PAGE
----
Often there also are copious amounts of stringy white excrement.
    The condition seems more prevalent in crowded or unsanitary tanks. my best guess would be some kind of internal microbial infestation. Unfortunately I have not found a medication that works against this affliction, possibly because the affected fish refuse to eat medicated flakes. The only "cure" is to avoid overcrowding or abstain from livebearers altogether.

  6. #6

    Join Date
    Jul 2008
    Timaru NewZealand [south island]

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    2 Not allowed!
    Some key things with Corydoras.
    1. Sand or very fine gravel.
    2. Shade and places to shelter.
    3. Cycled tank.
    4. More of a acidic tank.
    5. Not over high temperatures.

    As for some of the other fish rubbing into things sounds like the tank has some seriouse disease issues.
    How often is the water changed??

    Looking forward to hearing back from you regarding water testing, heating filtration, and if the tank is cycled.

  7. Default

    0 Not allowed!
    Thank you for the responses. The water in my tank is 75 degrees. My ammonia is 0 ppm, Nitrites 0 ppm, Nitrates about 5-10 ppm. My ph in the tank is 7.4. I do have to treat my water to get the ph down to 7.4, it is about 7.8 out of my tap. I use liquid tests for everything and I had a local pet store check my water and their readings matched mine.

    Would treating the water often with liquid ph down have any effect on the fish?

    I used Microbe-Lift Artemiss to treat the tank.

    Looking at pictures of columnaris I think you are correct. Sorry I can't take a picture of a fish that is sick with it because I got rid of the one that died a couple days ago. However, I guess that it is good that I currently have no fish that show any signs of it.

    Your description of the platies is exactly what I have seen, I didn't notice the stringing white excrement but that is also true.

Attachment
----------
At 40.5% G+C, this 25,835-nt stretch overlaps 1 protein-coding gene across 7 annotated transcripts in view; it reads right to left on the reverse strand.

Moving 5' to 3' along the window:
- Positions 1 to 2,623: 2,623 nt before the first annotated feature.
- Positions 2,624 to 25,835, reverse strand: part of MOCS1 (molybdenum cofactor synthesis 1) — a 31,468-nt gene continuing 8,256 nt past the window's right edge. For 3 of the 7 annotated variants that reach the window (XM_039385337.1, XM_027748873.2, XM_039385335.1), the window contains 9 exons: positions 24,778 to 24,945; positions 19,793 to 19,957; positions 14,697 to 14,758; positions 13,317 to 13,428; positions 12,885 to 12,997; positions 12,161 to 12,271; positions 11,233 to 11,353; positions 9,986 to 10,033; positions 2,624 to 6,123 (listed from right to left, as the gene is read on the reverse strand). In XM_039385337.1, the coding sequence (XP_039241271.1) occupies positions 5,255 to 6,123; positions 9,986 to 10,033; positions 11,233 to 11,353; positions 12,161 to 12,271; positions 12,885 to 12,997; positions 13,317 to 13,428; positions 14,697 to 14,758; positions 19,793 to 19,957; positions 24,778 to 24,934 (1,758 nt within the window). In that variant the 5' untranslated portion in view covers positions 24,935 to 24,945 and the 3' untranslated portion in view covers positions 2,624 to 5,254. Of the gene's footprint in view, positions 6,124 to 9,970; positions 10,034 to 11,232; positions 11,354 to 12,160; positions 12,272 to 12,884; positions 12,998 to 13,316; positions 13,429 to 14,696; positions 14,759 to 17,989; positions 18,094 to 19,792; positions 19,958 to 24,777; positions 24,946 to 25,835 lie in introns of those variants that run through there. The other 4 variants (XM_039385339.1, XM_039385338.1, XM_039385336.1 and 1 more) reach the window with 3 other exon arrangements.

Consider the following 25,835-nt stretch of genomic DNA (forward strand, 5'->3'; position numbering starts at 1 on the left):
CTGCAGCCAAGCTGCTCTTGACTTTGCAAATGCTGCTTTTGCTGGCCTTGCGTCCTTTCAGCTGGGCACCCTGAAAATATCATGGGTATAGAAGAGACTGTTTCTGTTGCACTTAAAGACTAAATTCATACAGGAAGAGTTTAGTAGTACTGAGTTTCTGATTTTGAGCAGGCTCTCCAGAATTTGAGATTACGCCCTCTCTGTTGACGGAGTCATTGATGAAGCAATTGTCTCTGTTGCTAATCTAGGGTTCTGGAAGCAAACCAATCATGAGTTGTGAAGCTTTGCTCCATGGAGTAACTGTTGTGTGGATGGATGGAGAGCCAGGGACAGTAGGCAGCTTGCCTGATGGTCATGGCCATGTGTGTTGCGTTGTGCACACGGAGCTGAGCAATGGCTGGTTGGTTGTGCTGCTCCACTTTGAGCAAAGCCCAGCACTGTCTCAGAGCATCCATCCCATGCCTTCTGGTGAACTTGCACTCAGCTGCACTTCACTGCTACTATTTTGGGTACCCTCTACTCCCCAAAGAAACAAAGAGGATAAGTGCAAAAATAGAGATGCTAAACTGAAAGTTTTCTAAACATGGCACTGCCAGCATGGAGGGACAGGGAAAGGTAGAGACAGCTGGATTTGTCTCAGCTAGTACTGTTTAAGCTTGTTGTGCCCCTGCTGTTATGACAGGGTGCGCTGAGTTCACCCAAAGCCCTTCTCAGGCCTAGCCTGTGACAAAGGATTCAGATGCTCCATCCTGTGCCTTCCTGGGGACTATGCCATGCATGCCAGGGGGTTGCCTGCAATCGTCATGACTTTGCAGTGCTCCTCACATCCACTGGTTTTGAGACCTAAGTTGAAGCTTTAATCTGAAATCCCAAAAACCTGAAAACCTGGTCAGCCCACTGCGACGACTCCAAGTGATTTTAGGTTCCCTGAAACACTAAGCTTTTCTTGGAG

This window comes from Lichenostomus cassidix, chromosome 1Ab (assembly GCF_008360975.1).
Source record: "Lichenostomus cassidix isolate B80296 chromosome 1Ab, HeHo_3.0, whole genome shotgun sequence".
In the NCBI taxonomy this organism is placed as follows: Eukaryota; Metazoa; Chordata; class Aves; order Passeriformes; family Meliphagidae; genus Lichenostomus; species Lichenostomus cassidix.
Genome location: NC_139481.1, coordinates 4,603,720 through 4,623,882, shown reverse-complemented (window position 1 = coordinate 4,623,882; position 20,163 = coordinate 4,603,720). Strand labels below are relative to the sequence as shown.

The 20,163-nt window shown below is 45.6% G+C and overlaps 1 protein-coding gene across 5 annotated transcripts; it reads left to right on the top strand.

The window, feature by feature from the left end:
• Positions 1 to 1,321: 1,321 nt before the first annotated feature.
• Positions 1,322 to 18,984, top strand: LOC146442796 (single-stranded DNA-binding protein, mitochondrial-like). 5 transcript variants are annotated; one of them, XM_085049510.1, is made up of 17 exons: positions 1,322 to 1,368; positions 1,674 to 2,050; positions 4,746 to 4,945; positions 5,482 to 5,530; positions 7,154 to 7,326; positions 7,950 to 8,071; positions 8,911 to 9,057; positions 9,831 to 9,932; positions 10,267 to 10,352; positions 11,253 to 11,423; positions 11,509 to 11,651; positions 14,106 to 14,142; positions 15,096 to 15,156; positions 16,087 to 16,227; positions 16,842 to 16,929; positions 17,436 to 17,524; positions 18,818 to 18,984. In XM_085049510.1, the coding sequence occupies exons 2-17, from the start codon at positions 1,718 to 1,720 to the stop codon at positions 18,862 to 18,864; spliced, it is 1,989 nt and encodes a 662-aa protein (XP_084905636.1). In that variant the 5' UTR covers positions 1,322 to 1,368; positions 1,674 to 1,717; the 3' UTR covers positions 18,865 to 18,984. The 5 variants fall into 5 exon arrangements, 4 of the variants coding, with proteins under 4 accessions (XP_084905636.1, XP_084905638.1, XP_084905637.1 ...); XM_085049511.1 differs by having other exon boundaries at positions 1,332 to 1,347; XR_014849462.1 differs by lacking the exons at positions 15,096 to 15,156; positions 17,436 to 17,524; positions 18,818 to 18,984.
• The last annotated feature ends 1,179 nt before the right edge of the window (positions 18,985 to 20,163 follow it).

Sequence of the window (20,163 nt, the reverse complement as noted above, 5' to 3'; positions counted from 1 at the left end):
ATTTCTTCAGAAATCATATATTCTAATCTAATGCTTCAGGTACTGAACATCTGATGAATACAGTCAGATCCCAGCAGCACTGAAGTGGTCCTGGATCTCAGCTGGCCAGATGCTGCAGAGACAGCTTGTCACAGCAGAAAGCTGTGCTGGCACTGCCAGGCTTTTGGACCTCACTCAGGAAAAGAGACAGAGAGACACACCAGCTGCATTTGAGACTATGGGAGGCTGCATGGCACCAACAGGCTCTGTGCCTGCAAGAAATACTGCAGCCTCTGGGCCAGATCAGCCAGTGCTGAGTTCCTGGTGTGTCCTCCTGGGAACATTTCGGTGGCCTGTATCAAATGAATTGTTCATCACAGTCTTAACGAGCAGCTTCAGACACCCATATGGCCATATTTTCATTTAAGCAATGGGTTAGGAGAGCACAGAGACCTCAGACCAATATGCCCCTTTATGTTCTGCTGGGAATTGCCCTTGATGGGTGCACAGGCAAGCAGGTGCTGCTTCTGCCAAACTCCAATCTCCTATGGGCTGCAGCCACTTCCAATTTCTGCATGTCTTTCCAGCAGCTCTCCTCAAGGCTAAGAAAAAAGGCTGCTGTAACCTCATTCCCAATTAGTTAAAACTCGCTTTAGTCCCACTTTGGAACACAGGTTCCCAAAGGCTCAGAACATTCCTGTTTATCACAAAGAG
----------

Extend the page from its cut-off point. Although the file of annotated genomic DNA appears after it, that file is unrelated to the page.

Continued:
The tank is kept pretty clean. I do a 20 percent water change every week and remove all decorations and vacuum the gravel every week.

    How do I know if I have too many fish? If my Ammonia, Nitrites and Nitrates are all fine could I still have too many fish?

    I would like to give some of my platies to the pet store to get my numbers down, however I don't want to give them any fish that could be sick.

    Thank you,

    I have a Whisper 20 ex20 (which I am not crazy about0 with charcoal. I have a two inch plastic pipe that has a bag of puragen in it. The pipe has a bubbler on the bottom to push water through the puragen. I use Seachem Prime for a water conditioner

    When I started the tank I used all old gravel that was fresh from another tank. I let the water set for a few days and then started the tank with a few fish.

  8. Default

    2 Not allowed!
    Stop using PH down, it doesn't help and will make things worse if you don't understand how they affect your tap water. Platies do better with higher PH and harder water.
    Last edited by Slaphppy7; 01-02-2017 at 04:40 PM.

  9. Default

    0 Not allowed!
    It is strange that I had the 8 salt and pepper cory cats for about 9 months with no issues. Could I try to treat the water ph with pet moss, I have a huge piece of bog wood in the tank I thought that might help, but I haven't noticed any change. Perhaps I just have to accept that I have high PH and hard water and keep fish that do well in it.

  10. Default

    1 Not allowed!
    Quote Originally Posted by jhigg View Post
    It is strange that I had the 8 salt and pepper cory cats for about 9 months with no issues. Could I try to treat the water ph with pet moss, I have a huge piece of bog wood in the tank I thought that might help, but I haven't noticed any change. Perhaps I just have to accept that I have high PH and hard water and keep fish that do well in it.
    9 months isn't a long time, and every species of fish has different requirements. It could take months before the effect of the wrong water parameters affect a fish.

    You have to understand the relationship of KH, Gh and PH before trying to alter any water parameter. Simply adding peat and driftwood is not enough if your KH is high. The creation of new water parameters should be done outside of the tank to prevent stressful situations for the fish.